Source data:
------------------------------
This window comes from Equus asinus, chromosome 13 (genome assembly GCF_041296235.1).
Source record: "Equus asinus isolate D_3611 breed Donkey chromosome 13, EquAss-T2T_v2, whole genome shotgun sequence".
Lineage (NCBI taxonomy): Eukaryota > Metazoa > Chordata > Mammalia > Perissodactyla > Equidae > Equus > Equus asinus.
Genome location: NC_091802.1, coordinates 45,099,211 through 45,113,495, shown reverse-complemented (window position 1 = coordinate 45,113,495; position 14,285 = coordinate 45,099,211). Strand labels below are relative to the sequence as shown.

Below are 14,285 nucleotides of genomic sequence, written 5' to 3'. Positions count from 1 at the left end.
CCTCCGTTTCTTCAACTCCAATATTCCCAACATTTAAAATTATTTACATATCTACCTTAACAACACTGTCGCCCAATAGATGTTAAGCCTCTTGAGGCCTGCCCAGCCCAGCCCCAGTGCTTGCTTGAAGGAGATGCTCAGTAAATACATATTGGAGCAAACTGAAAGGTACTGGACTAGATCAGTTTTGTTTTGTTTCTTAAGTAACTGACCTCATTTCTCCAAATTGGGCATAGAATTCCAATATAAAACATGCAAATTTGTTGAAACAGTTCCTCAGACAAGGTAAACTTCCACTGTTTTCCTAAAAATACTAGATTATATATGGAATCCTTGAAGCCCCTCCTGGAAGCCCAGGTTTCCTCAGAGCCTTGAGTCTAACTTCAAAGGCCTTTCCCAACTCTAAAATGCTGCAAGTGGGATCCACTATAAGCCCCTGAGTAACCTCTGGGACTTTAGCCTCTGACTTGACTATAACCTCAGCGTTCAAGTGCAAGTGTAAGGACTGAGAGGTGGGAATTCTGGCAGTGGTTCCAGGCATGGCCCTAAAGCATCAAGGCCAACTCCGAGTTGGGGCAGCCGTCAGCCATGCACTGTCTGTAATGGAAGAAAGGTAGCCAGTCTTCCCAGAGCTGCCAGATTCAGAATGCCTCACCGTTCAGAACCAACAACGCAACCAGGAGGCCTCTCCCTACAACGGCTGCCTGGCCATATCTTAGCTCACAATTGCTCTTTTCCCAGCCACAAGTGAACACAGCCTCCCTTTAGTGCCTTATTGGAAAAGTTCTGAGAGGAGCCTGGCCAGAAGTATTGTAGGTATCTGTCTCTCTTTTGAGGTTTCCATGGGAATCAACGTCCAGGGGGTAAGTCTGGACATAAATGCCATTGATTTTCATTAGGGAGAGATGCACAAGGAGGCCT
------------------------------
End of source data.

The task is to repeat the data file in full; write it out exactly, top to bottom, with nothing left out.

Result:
This window comes from Equus asinus, chromosome 13 (genome assembly GCF_041296235.1).
Source record: "Equus asinus isolate D_3611 breed Donkey chromosome 13, EquAss-T2T_v2, whole genome shotgun sequence".
Lineage (NCBI taxonomy): Eukaryota > Metazoa > Chordata > Mammalia > Perissodactyla > Equidae > Equus > Equus asinus.
Genome location: NC_091802.1, coordinates 45,099,211 through 45,113,495, shown reverse-complemented (window position 1 = coordinate 45,113,495; position 14,285 = coordinate 45,099,211). Strand labels below are relative to the sequence as shown.

Below are 14,285 nucleotides of genomic sequence, written 5' to 3'. Positions count from 1 at the left end.
CCTCCGTTTCTTCAACTCCAATATTCCCAACATTTAAAATTATTTACATATCTACCTTAACAACACTGTCGCCCAATAGATGTTAAGCCTCTTGAGGCCTGCCCAGCCCAGCCCCAGTGCTTGCTTGAAGGAGATGCTCAGTAAATACATATTGGAGCAAACTGAAAGGTACTGGACTAGATCAGTTTTGTTTTGTTTCTTAAGTAACTGACCTCATTTCTCCAAATTGGGCATAGAATTCCAATATAAAACATGCAAATTTGTTGAAACAGTTCCTCAGACAAGGTAAACTTCCACTGTTTTCCTAAAAATACTAGATTATATATGGAATCCTTGAAGCCCCTCCTGGAAGCCCAGGTTTCCTCAGAGCCTTGAGTCTAACTTCAAAGGCCTTTCCCAACTCTAAAATGCTGCAAGTGGGATCCACTATAAGCCCCTGAGTAACCTCTGGGACTTTAGCCTCTGACTTGACTATAACCTCAGCGTTCAAGTGCAAGTGTAAGGACTGAGAGGTGGGAATTCTGGCAGTGGTTCCAGGCATGGCCCTAAAGCATCAAGGCCAACTCCGAGTTGGGGCAGCCGTCAGCCATGCACTGTCTGTAATGGAAGAAAGGTAGCCAGTCTTCCCAGAGCTGCCAGATTCAGAATGCCTCACCGTTCAGAACCAACAACGCAACCAGGAGGCCTCTCCCTACAACGGCTGCCTGGCCATATCTTAGCTCACAATTGCTCTTTTCCCAGCCACAAGTGAACACAGCCTCCCTTTAGTGCCTTATTGGAAAAGTTCTGAGAGGAGCCTGGCCAGAAGTATTGTAGGTATCTGTCTCTCTTTTGAGGTTTCCATGGGAATCAACGTCCAGGGGGTAAGTCTGGACATAAATGCCATTGATTTTCATTAGGGAGAGATGCACAAGGAGGCCT